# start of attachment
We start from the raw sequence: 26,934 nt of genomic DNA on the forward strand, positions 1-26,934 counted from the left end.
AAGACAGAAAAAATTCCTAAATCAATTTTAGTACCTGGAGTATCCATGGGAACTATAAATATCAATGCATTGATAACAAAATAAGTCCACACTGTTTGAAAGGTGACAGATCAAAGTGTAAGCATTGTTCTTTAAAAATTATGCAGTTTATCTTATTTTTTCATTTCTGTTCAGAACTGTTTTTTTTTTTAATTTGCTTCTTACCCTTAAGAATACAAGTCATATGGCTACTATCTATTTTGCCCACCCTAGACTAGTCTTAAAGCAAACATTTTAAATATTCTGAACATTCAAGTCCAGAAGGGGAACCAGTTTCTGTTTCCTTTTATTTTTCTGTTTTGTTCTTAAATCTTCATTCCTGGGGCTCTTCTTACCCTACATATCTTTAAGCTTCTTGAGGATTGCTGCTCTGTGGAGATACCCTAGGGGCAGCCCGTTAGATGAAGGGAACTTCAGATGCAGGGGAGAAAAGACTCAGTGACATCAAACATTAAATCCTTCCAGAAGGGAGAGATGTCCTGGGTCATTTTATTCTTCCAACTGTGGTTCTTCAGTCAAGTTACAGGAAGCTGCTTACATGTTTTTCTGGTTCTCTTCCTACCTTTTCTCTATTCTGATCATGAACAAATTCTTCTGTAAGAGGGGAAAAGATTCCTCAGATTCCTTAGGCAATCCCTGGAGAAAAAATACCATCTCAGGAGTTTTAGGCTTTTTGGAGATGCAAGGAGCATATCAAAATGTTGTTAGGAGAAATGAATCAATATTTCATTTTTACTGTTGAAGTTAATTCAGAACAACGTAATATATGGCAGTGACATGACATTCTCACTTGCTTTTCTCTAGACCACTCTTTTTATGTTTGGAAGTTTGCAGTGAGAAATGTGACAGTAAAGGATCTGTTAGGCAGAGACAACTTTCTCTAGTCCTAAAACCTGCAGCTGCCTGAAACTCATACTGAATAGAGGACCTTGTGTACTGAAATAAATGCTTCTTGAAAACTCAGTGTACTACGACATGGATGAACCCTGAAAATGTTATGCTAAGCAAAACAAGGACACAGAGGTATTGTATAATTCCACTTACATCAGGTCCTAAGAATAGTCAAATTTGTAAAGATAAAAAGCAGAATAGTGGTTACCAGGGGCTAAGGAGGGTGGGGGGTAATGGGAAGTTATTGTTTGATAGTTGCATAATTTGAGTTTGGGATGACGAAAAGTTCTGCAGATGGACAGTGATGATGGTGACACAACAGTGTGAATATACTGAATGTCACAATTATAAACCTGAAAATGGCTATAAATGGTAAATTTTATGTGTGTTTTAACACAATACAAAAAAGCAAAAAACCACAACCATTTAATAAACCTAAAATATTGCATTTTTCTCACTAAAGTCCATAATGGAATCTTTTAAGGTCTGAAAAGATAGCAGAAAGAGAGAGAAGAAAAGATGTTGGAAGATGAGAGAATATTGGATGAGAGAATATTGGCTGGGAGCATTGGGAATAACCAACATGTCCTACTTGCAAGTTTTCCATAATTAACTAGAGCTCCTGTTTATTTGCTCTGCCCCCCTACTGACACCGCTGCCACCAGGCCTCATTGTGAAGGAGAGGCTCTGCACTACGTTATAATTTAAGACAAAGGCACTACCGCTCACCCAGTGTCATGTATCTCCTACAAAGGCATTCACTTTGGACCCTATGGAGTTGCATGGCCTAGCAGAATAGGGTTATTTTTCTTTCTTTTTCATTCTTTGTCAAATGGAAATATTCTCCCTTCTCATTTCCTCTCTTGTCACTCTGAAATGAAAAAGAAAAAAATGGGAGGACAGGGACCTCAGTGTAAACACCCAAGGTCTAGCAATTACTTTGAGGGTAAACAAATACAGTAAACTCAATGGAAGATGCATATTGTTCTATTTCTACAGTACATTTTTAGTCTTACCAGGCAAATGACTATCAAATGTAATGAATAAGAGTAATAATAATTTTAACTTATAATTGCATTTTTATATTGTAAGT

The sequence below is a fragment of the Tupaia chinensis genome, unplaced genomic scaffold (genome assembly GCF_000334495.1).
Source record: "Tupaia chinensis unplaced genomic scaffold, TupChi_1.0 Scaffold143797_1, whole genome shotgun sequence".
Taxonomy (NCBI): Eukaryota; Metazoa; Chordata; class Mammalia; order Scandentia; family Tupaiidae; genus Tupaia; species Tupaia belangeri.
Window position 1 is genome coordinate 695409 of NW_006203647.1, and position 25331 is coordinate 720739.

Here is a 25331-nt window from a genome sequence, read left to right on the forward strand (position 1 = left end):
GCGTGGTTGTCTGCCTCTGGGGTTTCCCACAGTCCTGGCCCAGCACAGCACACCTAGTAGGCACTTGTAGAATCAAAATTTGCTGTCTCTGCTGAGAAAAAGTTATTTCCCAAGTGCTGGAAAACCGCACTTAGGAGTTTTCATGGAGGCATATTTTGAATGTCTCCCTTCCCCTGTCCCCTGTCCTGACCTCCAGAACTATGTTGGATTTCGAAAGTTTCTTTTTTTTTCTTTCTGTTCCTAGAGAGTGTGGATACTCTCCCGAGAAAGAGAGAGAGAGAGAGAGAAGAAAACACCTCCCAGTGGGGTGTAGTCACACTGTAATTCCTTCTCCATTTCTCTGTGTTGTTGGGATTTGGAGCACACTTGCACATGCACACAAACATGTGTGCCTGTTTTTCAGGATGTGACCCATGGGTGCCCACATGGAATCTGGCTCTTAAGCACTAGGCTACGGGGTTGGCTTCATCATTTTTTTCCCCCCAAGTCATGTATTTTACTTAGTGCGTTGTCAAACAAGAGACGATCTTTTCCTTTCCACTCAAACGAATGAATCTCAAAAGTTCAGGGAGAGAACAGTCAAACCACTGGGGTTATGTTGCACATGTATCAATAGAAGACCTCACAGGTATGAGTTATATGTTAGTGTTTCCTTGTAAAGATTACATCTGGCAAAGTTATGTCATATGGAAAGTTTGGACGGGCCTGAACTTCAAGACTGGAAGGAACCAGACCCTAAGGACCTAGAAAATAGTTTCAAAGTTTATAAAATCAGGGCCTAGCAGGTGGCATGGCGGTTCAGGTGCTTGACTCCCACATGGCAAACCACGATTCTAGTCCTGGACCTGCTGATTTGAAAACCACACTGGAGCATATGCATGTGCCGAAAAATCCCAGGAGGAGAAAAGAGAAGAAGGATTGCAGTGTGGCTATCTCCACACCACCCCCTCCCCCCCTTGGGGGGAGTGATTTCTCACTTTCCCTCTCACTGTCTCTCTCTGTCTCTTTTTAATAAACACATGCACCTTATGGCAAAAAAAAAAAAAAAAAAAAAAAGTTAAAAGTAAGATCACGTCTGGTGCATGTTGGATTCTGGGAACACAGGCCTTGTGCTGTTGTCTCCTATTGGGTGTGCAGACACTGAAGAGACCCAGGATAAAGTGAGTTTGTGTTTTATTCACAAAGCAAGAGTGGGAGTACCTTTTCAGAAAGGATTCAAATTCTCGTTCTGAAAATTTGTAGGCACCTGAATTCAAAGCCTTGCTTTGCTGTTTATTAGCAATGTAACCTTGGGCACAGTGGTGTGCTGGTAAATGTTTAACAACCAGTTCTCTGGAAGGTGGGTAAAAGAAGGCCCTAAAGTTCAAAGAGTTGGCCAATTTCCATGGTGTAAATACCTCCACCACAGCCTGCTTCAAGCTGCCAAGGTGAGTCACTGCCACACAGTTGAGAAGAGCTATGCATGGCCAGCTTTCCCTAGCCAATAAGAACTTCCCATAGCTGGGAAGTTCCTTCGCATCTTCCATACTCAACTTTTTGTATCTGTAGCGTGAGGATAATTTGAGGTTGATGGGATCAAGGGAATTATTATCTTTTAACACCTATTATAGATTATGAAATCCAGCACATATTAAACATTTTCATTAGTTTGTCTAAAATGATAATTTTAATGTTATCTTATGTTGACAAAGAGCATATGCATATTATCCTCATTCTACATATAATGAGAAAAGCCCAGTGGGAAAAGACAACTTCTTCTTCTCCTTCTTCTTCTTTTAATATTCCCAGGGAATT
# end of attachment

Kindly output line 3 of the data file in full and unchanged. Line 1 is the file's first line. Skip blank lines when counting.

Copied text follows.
The sequence below is a fragment of the Tupaia chinensis genome, unplaced genomic scaffold (genome assembly GCF_000334495.1).